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  • Pet, Vet & Animal Health
Shop Talk
August 10, 2018

The Growth of Pet Services (Part 2) . . . a continuance from last week’s #shoptalk blog

MHT Partners  | Consumer Investment Bank

Returning to our discussion of the rapidly expanding pet services’ industry, the location-based pet care/pet hosting business is also evolving. Camp Bow Wow, a large franchisor of dog day and overnight care, was acquired by VCA in mid-2014, and since then numerous models have sprouted up in dense urban and suburban areas. Cities such as Boston, New York, Chicago, Dallas and Toronto, among others, have businesses that largely operate a hub and spoke model with the spokes being doggy daycare, and the hub being a hosting facility (oftentimes near the city’s large airport). While the model holds promise, few companies have achieved significant multi-market scale. Challenges include the cost of real estate, finding the right type of workers to service a highly demanding clientele (pet parents), and brand names that, while sporting strong local recognition, mean little in adjacent markets. Several players have also attempted to partner with large multi-family, residential real estate players and contract for the entire property where the service is part of renters’ lease agreements, akin to the cable industry’s model.

Grooming, oftentimes offered by a hosting facility, is a particularly interesting area given the humanization dynamics (pets are extensions of their owners…or is it vice versa?), the recurring revenue nature that hair growth drives (as well as a propensity to roll around in stinky stuff), and the sense of community that a local groomer engenders. Petco, PetSmart and other pet specialty players all offer services and smaller, high profile players such as Woof Gang Bakery (a franchisor) are growing rapidly.

Lastly, to bring the services’ continuum to a natural close, the pet death services space is also exhibiting rapid growth. While exact market size figures are difficult to extract, industry sales are estimated at more than $100 million. While that figure pales in comparison to the $20 billion+ human funeral industry (an average human funeral costs approximately $8,000), the segment is growing at an estimated rate of 10%+. It’s estimated that approximately 50% of funeral home directors in the U.S. also offer pet services, up roughly 15% over 2011. Those numbers are sufficient to draw the attention of both new entrants and institutional investors. And, as in the death services’ market for humans, scale matters. Notably, Ontario firm Gateway Services has embarked upon a consolidation strategy both in Canada and in the U.S., and The Pet Loss Center is similarly active in several states.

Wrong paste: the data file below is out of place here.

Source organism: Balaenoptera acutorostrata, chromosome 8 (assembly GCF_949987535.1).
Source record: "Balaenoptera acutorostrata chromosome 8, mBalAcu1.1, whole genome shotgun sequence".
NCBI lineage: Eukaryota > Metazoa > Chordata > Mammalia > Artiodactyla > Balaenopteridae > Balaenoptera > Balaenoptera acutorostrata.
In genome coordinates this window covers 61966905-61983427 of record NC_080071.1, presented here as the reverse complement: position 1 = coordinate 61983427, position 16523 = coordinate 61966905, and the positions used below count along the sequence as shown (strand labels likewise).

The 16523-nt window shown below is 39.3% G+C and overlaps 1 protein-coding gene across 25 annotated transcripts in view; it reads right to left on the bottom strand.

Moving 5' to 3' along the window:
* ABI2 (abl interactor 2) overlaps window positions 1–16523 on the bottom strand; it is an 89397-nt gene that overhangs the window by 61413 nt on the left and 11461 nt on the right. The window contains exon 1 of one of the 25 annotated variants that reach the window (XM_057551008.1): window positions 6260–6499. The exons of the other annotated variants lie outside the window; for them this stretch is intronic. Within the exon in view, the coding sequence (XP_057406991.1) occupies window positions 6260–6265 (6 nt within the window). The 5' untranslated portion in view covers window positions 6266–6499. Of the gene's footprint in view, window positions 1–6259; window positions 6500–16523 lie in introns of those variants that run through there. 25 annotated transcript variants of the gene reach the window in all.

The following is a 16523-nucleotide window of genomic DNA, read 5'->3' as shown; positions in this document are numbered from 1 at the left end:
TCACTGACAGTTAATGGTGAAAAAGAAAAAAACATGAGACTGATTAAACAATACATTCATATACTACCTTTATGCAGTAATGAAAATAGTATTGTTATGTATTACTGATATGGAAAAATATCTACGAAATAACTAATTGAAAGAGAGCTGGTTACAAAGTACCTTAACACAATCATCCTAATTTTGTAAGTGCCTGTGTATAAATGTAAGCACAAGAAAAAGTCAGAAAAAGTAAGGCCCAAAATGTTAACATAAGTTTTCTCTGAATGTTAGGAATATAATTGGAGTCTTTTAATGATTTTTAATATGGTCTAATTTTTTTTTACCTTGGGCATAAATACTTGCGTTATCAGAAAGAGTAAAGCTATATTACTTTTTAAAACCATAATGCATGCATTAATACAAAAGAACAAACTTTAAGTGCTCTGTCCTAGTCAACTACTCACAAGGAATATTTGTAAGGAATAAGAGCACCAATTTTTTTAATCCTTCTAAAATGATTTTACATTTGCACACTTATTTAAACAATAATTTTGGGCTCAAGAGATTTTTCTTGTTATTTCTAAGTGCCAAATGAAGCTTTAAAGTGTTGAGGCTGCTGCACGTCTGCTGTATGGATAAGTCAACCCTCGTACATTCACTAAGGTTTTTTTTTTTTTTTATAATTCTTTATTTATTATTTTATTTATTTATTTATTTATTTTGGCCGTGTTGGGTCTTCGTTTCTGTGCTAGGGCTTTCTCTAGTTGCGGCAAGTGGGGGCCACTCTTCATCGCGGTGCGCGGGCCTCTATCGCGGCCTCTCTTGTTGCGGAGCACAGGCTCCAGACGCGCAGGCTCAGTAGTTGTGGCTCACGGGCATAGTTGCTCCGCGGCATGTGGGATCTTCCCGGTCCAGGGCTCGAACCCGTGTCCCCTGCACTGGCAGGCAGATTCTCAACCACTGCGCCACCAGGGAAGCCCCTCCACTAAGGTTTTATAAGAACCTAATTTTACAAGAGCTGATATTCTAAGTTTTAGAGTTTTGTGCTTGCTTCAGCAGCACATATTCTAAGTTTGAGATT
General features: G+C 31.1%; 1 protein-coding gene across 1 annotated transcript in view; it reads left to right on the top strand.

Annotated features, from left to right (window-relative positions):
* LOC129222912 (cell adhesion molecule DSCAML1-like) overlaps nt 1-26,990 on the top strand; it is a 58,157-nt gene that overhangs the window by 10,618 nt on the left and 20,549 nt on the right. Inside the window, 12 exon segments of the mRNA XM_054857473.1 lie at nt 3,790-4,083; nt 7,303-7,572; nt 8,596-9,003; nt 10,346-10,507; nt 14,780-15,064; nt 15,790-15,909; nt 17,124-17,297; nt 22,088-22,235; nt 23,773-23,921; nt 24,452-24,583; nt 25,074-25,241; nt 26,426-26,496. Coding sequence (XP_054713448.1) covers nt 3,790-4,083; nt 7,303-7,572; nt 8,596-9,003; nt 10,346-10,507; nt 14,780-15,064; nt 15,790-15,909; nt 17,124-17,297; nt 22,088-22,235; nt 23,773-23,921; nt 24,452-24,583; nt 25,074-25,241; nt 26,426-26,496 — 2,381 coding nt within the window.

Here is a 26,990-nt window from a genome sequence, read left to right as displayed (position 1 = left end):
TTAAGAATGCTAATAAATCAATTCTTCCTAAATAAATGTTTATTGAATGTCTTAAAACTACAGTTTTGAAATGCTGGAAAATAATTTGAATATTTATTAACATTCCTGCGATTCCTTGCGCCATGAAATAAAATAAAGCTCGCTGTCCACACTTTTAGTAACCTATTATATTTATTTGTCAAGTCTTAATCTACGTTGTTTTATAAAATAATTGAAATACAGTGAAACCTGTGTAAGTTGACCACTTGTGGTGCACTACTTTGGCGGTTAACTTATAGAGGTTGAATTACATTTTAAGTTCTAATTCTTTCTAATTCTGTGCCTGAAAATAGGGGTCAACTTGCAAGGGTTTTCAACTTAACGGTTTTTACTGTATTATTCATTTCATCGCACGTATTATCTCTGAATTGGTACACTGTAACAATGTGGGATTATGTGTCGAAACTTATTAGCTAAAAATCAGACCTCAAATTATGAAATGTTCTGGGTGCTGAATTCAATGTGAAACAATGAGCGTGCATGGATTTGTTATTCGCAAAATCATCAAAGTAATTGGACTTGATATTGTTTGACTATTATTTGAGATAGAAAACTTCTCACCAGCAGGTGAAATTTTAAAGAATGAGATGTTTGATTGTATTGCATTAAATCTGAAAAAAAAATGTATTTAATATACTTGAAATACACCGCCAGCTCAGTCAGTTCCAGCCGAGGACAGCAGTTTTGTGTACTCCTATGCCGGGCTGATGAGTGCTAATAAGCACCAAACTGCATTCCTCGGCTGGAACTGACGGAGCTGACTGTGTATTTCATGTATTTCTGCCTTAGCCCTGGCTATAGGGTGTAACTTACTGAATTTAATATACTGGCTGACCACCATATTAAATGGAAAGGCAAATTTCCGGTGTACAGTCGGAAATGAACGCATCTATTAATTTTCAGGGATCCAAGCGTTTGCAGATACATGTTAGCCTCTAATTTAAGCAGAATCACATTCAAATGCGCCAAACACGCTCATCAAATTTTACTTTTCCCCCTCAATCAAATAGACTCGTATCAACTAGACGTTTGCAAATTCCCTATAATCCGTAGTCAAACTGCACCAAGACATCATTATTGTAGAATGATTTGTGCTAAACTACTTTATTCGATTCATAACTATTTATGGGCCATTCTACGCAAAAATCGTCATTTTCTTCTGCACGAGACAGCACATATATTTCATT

While caskets, turns, headstands, and other memorabilia (you can even turn remains into diamonds) are cheaper than their human equivalents, price points can nonetheless be significant. Cremation may run several hundred dollars (smaller pets cost less), burial plots cost $500-$1,000 (depending on location) with an additional annual maintenance fee of approximately $30-$50. Urns can cost from $6 for a paper varietal to $20 at Walmart, all the way up to $2000 for custom vessels, depending on substance and level of artisanship. Caskets run a similar spectrum from relatively cheap durable cardboard to expensive metals. There are even services that will scatter your furry friends’ ashes, with costs varying by location.

In summary, the pet services’ market is varied and growing….and for those of you who aren’t completely satisfied with hosting, grooming, etc,, we’d be remiss not mentioning an even more tailored service provided by Neuticles, a company specializing in artificial testicles for neutered pets, helping the beloved creatures maintain their confidence and dignity!

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